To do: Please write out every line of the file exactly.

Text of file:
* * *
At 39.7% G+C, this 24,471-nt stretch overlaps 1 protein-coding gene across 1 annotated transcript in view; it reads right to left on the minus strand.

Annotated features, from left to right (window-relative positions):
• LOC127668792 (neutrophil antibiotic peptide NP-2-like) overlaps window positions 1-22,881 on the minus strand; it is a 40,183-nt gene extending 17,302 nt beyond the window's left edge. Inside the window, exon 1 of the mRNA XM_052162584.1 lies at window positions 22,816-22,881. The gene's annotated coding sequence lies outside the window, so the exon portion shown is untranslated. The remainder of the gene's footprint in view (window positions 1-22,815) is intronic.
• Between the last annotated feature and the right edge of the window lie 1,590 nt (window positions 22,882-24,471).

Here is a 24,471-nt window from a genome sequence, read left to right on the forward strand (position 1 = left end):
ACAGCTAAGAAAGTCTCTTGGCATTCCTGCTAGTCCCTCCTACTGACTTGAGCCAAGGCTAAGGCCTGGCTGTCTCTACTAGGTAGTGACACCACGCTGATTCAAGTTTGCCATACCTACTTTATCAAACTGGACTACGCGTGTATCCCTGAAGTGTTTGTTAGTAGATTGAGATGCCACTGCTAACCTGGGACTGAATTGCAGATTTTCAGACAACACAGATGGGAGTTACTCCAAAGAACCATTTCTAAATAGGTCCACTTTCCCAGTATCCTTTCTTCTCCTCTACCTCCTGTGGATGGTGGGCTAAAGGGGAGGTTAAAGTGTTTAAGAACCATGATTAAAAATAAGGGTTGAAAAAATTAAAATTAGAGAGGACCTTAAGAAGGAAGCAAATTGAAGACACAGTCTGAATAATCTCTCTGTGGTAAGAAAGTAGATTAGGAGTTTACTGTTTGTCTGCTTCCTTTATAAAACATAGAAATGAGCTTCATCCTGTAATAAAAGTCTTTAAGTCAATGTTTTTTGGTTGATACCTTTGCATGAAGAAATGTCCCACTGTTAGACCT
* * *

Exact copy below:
At 39.7% G+C, this 24,471-nt stretch overlaps 1 protein-coding gene across 1 annotated transcript in view; it reads right to left on the minus strand.

Annotated features, from left to right (window-relative positions):
• LOC127668792 (neutrophil antibiotic peptide NP-2-like) overlaps window positions 1-22,881 on the minus strand; it is a 40,183-nt gene extending 17,302 nt beyond the window's left edge. Inside the window, exon 1 of the mRNA XM_052162584.1 lies at window positions 22,816-22,881. The gene's annotated coding sequence lies outside the window, so the exon portion shown is untranslated. The remainder of the gene's footprint in view (window positions 1-22,815) is intronic.
• Between the last annotated feature and the right edge of the window lie 1,590 nt (window positions 22,882-24,471).

Here is a 24,471-nt window from a genome sequence, read left to right on the forward strand (position 1 = left end):
ACAGCTAAGAAAGTCTCTTGGCATTCCTGCTAGTCCCTCCTACTGACTTGAGCCAAGGCTAAGGCCTGGCTGTCTCTACTAGGTAGTGACACCACGCTGATTCAAGTTTGCCATACCTACTTTATCAAACTGGACTACGCGTGTATCCCTGAAGTGTTTGTTAGTAGATTGAGATGCCACTGCTAACCTGGGACTGAATTGCAGATTTTCAGACAACACAGATGGGAGTTACTCCAAAGAACCATTTCTAAATAGGTCCACTTTCCCAGTATCCTTTCTTCTCCTCTACCTCCTGTGGATGGTGGGCTAAAGGGGAGGTTAAAGTGTTTAAGAACCATGATTAAAAATAAGGGTTGAAAAAATTAAAATTAGAGAGGACCTTAAGAAGGAAGCAAATTGAAGACACAGTCTGAATAATCTCTCTGTGGTAAGAAAGTAGATTAGGAGTTTACTGTTTGTCTGCTTCCTTTATAAAACATAGAAATGAGCTTCATCCTGTAATAAAAGTCTTTAAGTCAATGTTTTTTGGTTGATACCTTTGCATGAAGAAATGTCCCACTGTTAGACCT